Show simple item record

dc.contributor.authorIslam, Asiyaen
dc.date.accessioned2021-10-28T23:30:21Z
dc.date.available2021-10-28T23:30:21Z
dc.identifier.issn0891-2432
dc.identifier.urihttps://www.repository.cam.ac.uk/handle/1810/330012
dc.description.abstractDrawing upon the narratives of young lower middle class women employed in cafes, call centres, shopping malls, and offices in Delhi, this paper identifies malleability or ‘plasticity’ of the body as an important feature of contemporary service work. As neophyte service professionals, young women mould themselves to the middle/upper class milieu of their workplaces through clothes, makeup, and body language. Such body plasticity can be experienced as enabling – identifying with the image of the ‘New Indian Woman’, young women enter the bourgeoning service economy. However, they also experience this body plasticity as threatening – bodily changes to meet the requirements of work can, at times, feel inauthentic as well as be read as promiscuous by others. This paper draws attention to how women appraise plastic bodies as both generative of change and a site of labour discipline, thus offering insights into the relationship between bodies, social inequalities, and contemporary service work.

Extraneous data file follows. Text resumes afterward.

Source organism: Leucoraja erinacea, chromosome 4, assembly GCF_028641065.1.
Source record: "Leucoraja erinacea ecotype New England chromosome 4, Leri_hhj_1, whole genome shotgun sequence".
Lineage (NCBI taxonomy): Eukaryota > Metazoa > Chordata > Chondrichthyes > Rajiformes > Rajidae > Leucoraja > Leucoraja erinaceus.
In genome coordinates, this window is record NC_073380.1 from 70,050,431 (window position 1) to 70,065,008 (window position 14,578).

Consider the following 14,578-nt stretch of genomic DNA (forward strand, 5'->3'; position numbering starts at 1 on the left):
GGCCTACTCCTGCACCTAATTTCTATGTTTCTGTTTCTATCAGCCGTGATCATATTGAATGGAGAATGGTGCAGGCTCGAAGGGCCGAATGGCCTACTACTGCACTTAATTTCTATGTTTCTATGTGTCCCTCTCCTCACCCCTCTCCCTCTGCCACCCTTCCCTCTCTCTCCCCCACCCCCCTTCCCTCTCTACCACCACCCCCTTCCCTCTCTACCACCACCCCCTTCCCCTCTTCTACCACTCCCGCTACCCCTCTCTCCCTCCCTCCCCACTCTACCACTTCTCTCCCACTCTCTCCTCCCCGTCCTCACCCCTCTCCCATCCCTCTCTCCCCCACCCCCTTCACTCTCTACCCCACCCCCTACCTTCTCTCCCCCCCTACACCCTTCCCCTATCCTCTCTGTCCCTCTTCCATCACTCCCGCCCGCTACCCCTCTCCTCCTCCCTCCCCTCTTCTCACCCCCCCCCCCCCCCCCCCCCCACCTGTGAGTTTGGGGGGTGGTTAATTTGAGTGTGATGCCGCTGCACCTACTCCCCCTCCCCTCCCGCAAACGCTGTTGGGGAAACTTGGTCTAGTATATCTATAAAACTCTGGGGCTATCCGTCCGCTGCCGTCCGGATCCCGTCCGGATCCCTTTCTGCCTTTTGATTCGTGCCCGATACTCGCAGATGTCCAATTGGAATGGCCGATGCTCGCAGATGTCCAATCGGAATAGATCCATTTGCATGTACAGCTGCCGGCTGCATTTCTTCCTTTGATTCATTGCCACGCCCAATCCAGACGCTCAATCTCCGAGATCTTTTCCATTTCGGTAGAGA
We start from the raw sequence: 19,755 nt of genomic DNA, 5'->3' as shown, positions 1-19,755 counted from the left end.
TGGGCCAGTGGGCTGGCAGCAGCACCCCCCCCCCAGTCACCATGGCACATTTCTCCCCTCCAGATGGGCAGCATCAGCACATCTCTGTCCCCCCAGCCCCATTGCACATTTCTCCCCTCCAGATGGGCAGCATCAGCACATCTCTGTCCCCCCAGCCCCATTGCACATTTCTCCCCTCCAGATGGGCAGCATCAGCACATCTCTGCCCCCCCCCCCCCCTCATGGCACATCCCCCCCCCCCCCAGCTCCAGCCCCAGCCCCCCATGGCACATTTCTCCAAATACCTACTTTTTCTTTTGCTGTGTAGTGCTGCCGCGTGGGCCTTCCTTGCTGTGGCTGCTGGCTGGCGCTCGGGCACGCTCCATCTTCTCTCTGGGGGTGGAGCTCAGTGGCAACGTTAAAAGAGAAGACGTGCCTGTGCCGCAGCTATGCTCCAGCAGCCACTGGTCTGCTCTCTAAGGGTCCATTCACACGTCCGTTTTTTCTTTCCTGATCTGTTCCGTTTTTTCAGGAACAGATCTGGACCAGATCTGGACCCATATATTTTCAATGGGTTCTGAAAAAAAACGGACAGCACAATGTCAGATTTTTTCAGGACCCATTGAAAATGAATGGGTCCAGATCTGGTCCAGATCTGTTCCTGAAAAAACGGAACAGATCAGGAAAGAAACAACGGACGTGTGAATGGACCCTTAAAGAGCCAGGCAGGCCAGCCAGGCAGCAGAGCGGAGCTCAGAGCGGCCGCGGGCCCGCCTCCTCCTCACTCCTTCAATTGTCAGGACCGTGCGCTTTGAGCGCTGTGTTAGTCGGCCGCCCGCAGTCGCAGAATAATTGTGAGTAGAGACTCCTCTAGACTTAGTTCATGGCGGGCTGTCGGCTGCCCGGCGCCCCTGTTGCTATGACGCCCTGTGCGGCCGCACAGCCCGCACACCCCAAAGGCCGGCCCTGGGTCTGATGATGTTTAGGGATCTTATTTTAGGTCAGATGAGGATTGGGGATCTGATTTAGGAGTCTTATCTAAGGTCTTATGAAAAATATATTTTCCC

dc.description.sponsorshipGates Cambridge Scholarship
dc.publisherSAGE Publications
dc.rightsAll rights reserved
dc.rights.urihttp://www.rioxx.net/licenses/all-rights-reserved
dc.titlePLASTIC BODIES: WOMEN WORKERS AND EMERGING BODY RULES IN SERVICE WORK IN URBAN INDIAen
dc.typeArticle
prism.publicationNameGender and Societyen
dc.identifier.doi10.17863/CAM.77456
dcterms.dateAccepted2021-09-21en
rioxxterms.versionAM
rioxxterms.licenseref.urihttp://www.rioxx.net/licenses/all-rights-reserveden
rioxxterms.licenseref.startdate2021-09-21en
dc.contributor.orcidIslam, Asiya [0000-0002-1983-9944]
rioxxterms.typeJournal Article/Reviewen
cam.orpheus.counter14*
rioxxterms.freetoread.startdate2024-10-28


Files in this item

Thumbnail

This item appears in the following Collection(s)

Show simple item record